Yesterday, I wrote about how the New York Times' contest for meat eaters is great PR for the meat industry. Upon sending that missive to the Times, I had an email exchange with Ariel Kaminer, the paper's Ethicist columnist, about various aspects of the contest. When I asked why all the judges were male, Kaminer replied that she couldn't find one female expert in food ethics with a fraction of the name recognition of the men. She argued that the famous male judges would bring far more attention to the contest, and in turn get more people to consider the ethics of meat eating.
Really, not one? I can think of a few. I also asked a few colleagues, posted an inquiry to Twitter, and within minutes received several more suggestions.
So here are five pretty well-known worthy women:
1) Marion Nestle, New York University professor and book author, including the seminal Food Politics.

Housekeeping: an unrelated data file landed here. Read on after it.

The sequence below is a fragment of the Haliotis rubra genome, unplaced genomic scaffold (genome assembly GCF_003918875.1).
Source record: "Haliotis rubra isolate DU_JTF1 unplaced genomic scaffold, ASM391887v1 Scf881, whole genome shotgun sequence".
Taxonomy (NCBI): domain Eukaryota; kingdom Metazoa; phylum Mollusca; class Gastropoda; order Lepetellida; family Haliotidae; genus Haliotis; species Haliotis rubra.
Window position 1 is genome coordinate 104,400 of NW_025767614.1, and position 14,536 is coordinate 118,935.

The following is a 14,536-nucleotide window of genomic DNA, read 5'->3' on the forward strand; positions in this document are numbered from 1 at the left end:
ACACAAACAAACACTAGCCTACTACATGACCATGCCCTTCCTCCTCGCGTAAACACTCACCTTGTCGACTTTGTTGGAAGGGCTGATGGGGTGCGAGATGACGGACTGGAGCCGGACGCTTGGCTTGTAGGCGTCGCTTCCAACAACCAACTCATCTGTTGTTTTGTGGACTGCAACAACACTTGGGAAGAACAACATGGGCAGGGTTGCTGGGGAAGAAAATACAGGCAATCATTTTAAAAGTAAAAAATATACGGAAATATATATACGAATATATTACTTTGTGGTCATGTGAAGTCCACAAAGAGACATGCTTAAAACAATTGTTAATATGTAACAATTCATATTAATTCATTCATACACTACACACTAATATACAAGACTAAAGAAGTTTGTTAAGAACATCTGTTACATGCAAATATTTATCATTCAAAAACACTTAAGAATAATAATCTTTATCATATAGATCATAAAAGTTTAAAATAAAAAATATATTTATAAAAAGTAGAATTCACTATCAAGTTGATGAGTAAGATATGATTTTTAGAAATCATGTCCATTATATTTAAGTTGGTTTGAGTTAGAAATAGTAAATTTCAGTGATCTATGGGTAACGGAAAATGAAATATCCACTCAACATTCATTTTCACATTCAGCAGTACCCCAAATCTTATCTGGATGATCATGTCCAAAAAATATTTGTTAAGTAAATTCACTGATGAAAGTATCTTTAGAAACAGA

2) Ingrid Newkirk, long-time president of People for the Ethical Treatment of Animals.
3) Barbara Kingsolver, author of many books, including Animal, Vegetable, Miracle.
4) Kathy Freston, of Oprah fame and author of Veganist.
5) Alicia Silverstone, celebrity author of The Kind Diet.
Plus, five less-famous names but still worthy:
6) Carol J. Adams, author of numerous books, including the Sexual Politics of Meat.
7) Colleen Patrick-Goudreau, author of numerous vegan cookbooks.
8) Naomi Starkman, editor-in-chief of Civil Eats.
9) Twilight Greenaway, food editor of Grist.
10) Mary Rothschild, managing editor, Food Safety News.
Now one can argue about whether any of these women are as famous as the judges chosen, but fame aside, doesn't the New York Times have an ethical obligation to fix the problem of women not getting enough attention for their work? Bad enough to hold a one-sided contest to honor meat eating, but even worse is having the Times' ethics column place famous names above diversity.
If you have additional suggestions, please add them.
And you can email Ariel Kaminer at: firstname.lastname@example.org.